We are writing in support of Brookline classroom paraprofessionals, who are still working without a fair contract. At our release day on Nov. 2, kindergarten teachers were asked to make a list of all of the critical things that classroom paraprofessionals do in our classrooms, and why their role is so vital to our teaching. The list was incredibly long - after five minutes of brainstorming, we filled boards with over 250 post-it notes - including everything from being a second adult in the room, to comforting a crying child, to providing one-on-one support to children with special needs. In our discussions, what was said over and over again by kindergarten teachers across the district is that we absolutely could not do our jobs without the support, professionalism, expertise and commitment of paras. They enrich and support our curriculum, they provide invaluable behavioral support, they ensure the safety of all of our students and they are some of the hardest working educators in our district. And yet, their pay reflects a school district that does not acknowledge or respect their value and professionalism, and the critical role that they play in educating our students.
Just to give a couple of examples, one of our paras is a certified teacher with her master's degree. This is her fourth year in Brookline, and she currently takes home $412 each week. Another one of our paras has worked at Pierce for 15 years and maxed out her salary on the highest step, seven years ago. After contributing to her increasing retirement fund and paying for her family's health insurance, her take home pay is BARELY over $300 per week. This, after 15 years of dedicated service to our district.
The School Committee's latest proposal seeks to create two different classes of paraprofessionals - paying those that work with children in special programs more than the majority of paras who support teachers in classrooms throughout the district. While we can understand why this might seem like a good idea to those who have never spent significant time in our schools, as kindergarten teachers we can tell you firsthand that every one of our classroom paraprofessionals is not just a classroom support - they are special educators and professionals doing deeply important work for our students and the district. Most IEP's in our classrooms have "support from classroom para" written in, and our paras are consistently collecting data, differentiating instruction, providing one-on-one support and modifying activities to ensure that every child has access to our curriculum and can be successful. Without paraprofessionals, the district would not be able to meet the levels of support mandated for these students. Furthermore, in Kindergarten, every year our classrooms have students with undiagnosed disabilities. This means that our paras are actually supporting even more students with special needs than the district documents. In fact, we are consistently reminded that Special Ed pays half of our paras' small salaries.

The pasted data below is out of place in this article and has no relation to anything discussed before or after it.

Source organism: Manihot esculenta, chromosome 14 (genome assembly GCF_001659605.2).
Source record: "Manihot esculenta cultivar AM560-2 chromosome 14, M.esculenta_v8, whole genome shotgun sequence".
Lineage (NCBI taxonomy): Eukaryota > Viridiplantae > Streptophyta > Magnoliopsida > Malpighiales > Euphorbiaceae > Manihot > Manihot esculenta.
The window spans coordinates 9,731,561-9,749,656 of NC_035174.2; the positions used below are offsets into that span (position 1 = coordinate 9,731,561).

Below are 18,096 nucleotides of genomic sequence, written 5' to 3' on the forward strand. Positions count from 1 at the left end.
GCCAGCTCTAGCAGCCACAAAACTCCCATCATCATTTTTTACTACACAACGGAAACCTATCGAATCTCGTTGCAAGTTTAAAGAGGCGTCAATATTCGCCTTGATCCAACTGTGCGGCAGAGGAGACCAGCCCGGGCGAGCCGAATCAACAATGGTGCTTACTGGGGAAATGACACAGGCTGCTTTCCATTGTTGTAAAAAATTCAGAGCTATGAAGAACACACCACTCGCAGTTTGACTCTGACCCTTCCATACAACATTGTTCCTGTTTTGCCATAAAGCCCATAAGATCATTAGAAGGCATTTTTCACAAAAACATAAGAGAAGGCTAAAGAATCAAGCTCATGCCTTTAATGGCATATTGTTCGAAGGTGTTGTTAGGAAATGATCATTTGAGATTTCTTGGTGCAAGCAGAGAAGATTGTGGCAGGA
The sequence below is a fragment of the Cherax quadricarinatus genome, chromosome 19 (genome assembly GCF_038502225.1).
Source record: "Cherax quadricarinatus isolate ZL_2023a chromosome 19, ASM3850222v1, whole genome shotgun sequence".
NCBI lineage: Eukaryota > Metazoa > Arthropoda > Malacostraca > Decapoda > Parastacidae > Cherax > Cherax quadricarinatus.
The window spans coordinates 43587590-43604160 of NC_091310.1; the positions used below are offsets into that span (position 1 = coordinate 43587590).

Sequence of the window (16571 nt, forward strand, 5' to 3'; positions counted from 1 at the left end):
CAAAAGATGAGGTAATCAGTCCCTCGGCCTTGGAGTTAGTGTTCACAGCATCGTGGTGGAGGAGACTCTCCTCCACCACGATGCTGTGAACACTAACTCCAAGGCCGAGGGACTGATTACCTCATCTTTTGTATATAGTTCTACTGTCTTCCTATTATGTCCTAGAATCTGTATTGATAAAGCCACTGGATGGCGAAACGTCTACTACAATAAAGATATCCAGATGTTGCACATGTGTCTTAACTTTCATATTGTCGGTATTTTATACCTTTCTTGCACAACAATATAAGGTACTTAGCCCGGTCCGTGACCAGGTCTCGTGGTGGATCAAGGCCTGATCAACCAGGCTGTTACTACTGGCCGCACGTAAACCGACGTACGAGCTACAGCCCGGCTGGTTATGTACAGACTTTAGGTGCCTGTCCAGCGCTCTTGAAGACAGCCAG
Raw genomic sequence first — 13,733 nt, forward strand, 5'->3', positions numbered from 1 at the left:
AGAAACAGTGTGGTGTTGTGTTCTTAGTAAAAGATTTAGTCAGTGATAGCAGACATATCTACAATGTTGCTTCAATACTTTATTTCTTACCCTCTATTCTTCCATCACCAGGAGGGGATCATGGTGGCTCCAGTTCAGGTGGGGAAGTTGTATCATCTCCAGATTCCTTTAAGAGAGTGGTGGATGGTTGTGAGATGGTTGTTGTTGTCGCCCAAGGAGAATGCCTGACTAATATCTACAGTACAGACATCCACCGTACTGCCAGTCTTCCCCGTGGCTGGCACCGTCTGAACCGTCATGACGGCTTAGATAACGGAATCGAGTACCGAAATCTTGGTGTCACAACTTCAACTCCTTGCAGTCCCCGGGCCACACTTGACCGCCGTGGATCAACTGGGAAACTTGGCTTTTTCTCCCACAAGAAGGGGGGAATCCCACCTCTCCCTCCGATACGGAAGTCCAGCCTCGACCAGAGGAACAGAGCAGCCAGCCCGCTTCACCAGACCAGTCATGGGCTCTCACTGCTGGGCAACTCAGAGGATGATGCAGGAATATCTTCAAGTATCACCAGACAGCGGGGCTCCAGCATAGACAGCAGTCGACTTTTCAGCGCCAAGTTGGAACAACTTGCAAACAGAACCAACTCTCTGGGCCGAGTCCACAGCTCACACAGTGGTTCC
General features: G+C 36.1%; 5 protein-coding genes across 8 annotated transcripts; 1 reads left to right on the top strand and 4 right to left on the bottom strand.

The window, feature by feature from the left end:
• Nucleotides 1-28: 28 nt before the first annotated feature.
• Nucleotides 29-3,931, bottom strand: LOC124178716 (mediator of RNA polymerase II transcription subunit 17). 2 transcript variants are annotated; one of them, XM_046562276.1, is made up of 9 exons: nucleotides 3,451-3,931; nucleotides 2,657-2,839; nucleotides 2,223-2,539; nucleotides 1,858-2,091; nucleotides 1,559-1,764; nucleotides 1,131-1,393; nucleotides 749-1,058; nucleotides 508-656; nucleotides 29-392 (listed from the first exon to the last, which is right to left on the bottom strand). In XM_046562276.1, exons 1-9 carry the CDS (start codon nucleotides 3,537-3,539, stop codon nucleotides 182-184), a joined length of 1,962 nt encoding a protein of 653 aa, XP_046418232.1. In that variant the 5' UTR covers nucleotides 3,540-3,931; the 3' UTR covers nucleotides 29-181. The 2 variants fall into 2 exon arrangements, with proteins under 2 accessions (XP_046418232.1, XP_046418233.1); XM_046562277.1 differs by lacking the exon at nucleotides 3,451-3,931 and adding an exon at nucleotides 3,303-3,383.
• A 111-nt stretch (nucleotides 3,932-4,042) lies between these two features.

The high turnover of paraprofessionals is a significant hardship for us as teachers, and for our students. At that release day meeting we also talked about the difference between having a paraprofessional work with us over several years versus having to train a new person every school year (or more often). Our ability to teach more deeply, more effectively, and to develop more thoughtful curriculum is directly affected by the amount of time we have worked together as a team. Our paraprofessionals work SO HARD, and our schools would not function without them.
Having consistent, well-trained paraprofessionals that are paid a living wage should be a priority for our district. Their value to our classrooms and students cannot be overemphasized, and we will continue to stand with our colleagues until they are given the fair contract that they deserve.
Amie Buchman (Pierce K)
Eowyn Daly-Griffin (Pierce K/1)
Ashley Haese (Runkle K)
Kristen Haynes (Runkle K)
Colleen Muldoon (Pierce K)
Tanya Paris (Runkle K)
Lauren Kelly Talanian (Pierce K)
Andrew Winston (Pierce K)